Bush: the environmental record

There’s no longer even the pretense of even-handedness in the White House


Many of America’s great wilderness places can be credited to Republican president Teddy Roosevelt, who protected vast tracts of America’s landscape, establishing national parks, forests, and wildlife refuges from California to the Florida Keys.

When President George W. Bush promotes logging in the name of “forest health,” or claims that dams help salmon, it seems unlikely he’s thinking about that environmental legacy. Still, as a politician he has to appear somewhat interested in environmental protection, which is why in 2003 his political advisor, Karl Rove, claimed Bush was following Roosevelt’s environmentalist tradition.Bush: the environmental record — There's no longer even the pretense of even-handedness in the White House — REUTERS/Rick Wilking

The conservative base of the Republican Party tends to view George W. Bush not as a Teddy Roosevelt (despite his “unilateralist” foreign policy) and certainly not as his father’s son, but as the reincarnation of their hero, Ronald Reagan. A closer reading of history suggests he’s more like Warren G. Harding. Harding was an affable, not terribly bright politician chosen for office by “fifteen men in a smoke filled room.” His campaign slogan, “Back to normalcy,” reflected his tendency to mangle the English language. He’d meant to say “normality.”

As president, Harding fulfilled his pledge to cut the tax rate for the top brackets, though Americans making below $66,000 saw no tax relief. He filled his cabinet with old cronies and top industry officials. H.L. Mencken described it as “three highly intelligent men of self-interest, six jackasses, and one common crook.”

In 1921, Harding’s Interior Secretary Albert Fall secretly leased the navy’s Teapot Dome oil reserve in Wyoming in exchange for a $200,000 bribe. Told that something was amiss, Harding responded, “If Albert Fall isn’t an honest man, I’m not fit to be President of the United States.” Questioned about Karl Rove’s meeting with a company seeking federal favors while he still held its stock, Bush replied, “My level of confidence with Karl Rove has never been higher.”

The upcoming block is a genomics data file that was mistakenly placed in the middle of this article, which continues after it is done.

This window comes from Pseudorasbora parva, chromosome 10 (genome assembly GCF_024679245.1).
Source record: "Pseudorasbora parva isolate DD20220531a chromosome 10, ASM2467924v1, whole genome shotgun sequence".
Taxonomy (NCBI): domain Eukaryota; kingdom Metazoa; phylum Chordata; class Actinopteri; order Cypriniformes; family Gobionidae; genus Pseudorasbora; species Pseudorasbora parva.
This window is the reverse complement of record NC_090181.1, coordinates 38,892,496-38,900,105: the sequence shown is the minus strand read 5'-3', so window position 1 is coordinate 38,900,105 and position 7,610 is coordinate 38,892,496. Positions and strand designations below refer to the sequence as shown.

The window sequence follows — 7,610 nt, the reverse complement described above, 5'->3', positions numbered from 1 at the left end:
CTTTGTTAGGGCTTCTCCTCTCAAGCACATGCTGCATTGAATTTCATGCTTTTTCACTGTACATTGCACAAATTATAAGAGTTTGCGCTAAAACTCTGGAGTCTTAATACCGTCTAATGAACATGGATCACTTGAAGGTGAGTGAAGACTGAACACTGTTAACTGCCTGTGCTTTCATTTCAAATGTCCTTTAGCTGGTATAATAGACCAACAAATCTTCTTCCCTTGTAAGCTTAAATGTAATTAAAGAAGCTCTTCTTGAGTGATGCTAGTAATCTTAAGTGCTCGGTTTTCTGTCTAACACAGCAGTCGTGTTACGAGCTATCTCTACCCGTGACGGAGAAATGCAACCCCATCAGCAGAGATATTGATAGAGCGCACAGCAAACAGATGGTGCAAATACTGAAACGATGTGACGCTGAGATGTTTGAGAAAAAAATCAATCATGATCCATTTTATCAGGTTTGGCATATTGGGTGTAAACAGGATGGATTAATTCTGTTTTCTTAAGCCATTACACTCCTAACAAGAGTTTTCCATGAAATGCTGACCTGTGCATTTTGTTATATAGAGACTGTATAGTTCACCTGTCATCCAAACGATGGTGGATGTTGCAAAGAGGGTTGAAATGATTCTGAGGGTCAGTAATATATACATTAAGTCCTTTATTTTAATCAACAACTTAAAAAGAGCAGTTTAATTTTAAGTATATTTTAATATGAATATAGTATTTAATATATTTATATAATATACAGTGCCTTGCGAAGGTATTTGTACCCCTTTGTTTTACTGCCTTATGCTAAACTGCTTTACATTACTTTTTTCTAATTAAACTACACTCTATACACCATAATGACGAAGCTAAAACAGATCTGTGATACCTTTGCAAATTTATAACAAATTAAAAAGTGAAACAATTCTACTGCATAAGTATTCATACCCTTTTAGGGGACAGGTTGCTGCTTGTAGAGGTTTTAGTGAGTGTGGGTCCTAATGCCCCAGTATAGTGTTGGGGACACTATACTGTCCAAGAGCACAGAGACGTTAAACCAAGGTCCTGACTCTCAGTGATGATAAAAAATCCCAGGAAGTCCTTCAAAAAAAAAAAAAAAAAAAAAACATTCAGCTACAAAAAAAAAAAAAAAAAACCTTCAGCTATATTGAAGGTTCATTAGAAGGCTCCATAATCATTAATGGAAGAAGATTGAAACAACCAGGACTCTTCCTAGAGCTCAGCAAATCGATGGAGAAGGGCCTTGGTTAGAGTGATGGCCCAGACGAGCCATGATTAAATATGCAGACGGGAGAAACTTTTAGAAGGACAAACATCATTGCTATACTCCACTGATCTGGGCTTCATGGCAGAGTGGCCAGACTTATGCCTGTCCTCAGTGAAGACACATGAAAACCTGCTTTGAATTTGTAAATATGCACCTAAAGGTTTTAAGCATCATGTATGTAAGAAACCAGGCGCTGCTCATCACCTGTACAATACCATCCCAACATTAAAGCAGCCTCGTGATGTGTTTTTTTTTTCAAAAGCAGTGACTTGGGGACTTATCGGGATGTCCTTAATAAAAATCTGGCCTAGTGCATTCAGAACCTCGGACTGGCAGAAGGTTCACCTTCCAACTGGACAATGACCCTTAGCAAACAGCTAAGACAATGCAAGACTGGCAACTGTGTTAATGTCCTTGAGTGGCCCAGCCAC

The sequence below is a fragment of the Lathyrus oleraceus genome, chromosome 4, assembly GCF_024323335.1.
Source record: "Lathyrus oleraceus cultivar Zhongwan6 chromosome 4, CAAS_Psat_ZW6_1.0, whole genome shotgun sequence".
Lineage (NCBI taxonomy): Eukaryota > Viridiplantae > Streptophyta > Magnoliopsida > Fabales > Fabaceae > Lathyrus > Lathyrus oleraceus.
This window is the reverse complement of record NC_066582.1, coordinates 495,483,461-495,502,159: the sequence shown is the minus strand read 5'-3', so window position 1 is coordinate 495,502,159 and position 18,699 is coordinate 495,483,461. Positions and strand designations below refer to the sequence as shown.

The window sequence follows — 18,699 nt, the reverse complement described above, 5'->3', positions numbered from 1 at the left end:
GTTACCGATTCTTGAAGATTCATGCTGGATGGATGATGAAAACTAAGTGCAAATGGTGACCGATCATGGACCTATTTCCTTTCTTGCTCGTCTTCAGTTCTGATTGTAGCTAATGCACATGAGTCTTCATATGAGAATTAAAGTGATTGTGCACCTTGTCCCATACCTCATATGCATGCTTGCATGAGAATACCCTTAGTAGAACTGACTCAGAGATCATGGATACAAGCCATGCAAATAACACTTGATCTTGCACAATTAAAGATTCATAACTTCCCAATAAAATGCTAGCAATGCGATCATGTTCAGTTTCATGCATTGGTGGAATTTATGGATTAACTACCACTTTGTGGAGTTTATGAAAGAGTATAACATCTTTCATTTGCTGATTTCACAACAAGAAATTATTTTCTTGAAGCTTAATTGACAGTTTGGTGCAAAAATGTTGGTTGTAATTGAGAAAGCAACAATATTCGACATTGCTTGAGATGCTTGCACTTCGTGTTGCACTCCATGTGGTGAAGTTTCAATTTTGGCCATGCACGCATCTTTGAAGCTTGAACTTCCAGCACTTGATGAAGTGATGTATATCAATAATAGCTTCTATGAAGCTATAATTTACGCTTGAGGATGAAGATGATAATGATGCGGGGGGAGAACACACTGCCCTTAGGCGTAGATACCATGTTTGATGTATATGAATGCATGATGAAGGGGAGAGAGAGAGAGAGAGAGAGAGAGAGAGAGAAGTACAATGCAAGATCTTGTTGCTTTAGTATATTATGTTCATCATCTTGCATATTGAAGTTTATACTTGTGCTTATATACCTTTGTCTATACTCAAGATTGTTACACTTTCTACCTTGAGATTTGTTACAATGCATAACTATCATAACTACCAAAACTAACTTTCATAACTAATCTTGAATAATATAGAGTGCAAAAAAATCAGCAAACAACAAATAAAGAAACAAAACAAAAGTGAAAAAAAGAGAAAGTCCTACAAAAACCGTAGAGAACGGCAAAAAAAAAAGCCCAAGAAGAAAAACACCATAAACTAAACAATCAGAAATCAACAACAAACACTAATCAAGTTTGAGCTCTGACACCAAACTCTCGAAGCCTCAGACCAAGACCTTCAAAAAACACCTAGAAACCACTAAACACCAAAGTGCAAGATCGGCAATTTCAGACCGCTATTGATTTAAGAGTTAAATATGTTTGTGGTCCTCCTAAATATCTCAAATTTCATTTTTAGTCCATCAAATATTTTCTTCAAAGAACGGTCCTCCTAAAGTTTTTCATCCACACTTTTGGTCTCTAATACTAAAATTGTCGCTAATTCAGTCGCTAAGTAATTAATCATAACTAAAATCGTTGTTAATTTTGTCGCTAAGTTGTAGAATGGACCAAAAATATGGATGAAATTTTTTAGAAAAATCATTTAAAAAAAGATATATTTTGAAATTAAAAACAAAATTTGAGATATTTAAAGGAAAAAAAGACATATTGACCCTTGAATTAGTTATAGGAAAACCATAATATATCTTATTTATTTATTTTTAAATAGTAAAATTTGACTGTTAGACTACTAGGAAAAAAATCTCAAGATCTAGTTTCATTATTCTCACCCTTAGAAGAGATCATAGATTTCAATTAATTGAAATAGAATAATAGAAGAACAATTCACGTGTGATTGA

Bush and many of his top advisors come out of the ranks of the oil, energy, timber, and mining industries that Teddy Roosevelt condemned as “the great special interests.” Others, like Interior Secretary Gale Norton and Secretary of Agriculture Ann Veneman, are veterans of the Wise Use movement whose radical agenda has now become White House policy.

Bush, his dad, his vice president, his secretary of commerce, and his national security advisor are all petroleum industry alumnae. Condoleezza Rice had an oil tanker named after her.

The story of the energy industry’s ascent to the White House is full of drama and irony, not least that the Wise Use movement, which has helped define George W.’s environmental agenda, is in large measure the product of western conservatives’ loathing of his father.

“He [Bush Sr.] had [Reagan’s] big shoes to fill and the truth is we had no access, so we were pissed,” recalls Wise Use Movement founder Ron Arnold. “Not greatly enamoured of him” is how Grant Gerber, Arnold’s early competitor on the anti-enviro Right, remembers it. Today Gerber is involved in the Elko, Nevada-based Jarbidge Shovel Brigade, a Wise Use cowboy posse that illegally reopened a Forest Service road closed to protect an endangered species of bull trout. That bit of fed-bashing didn’t prevent the new Bush administration from naming Demar Dahl, president of the Shovel Brigade, to a Department of Interior advisory panel on land use.

No forests, no fires
Midland, Texas, where Bush spent his formative years, could be thought of as his introduction to nature, a Lone Star Eden muchBush with former EPA Administrator Christie Todd Whitman — REUTERS/Kevin Lamarque like Yellowstone if you took away the bears, wolves, trees, mountains, lakes, rivers, and geysers.

Although George W. failed to make any money in oil, he worked in the industry, and did make $848,000 selling off his oil stock just before his former oil company went bankrupt. Texas oil money helped fund his campaigns for governor and president.

Bush surprised observers when, late in the 2000 presidential campaign, he appeared to outflank Gore on climate change. In September 2000, Bush pledged to reduce emissions of four pollutants including carbon dioxide, the greenhouse gas generated by burning fossil fuels. It seemed an odd pledge for someone so identified with the fossil fuel industry. The oil and gas industry had by then contributed $33 million in the 2000 election cycle, with 80 percent of that going to the Republican cause. The mining, chemical, and timber industries threw in another $21 million for the GOP.

Within weeks of Bush’s taking office, California began to experience energy shortages and blackouts, the result of supply manipulations by Enron and other out-of-state companies. It was only after the feds reluctantly capped wholesale energy prices that the shortages went away.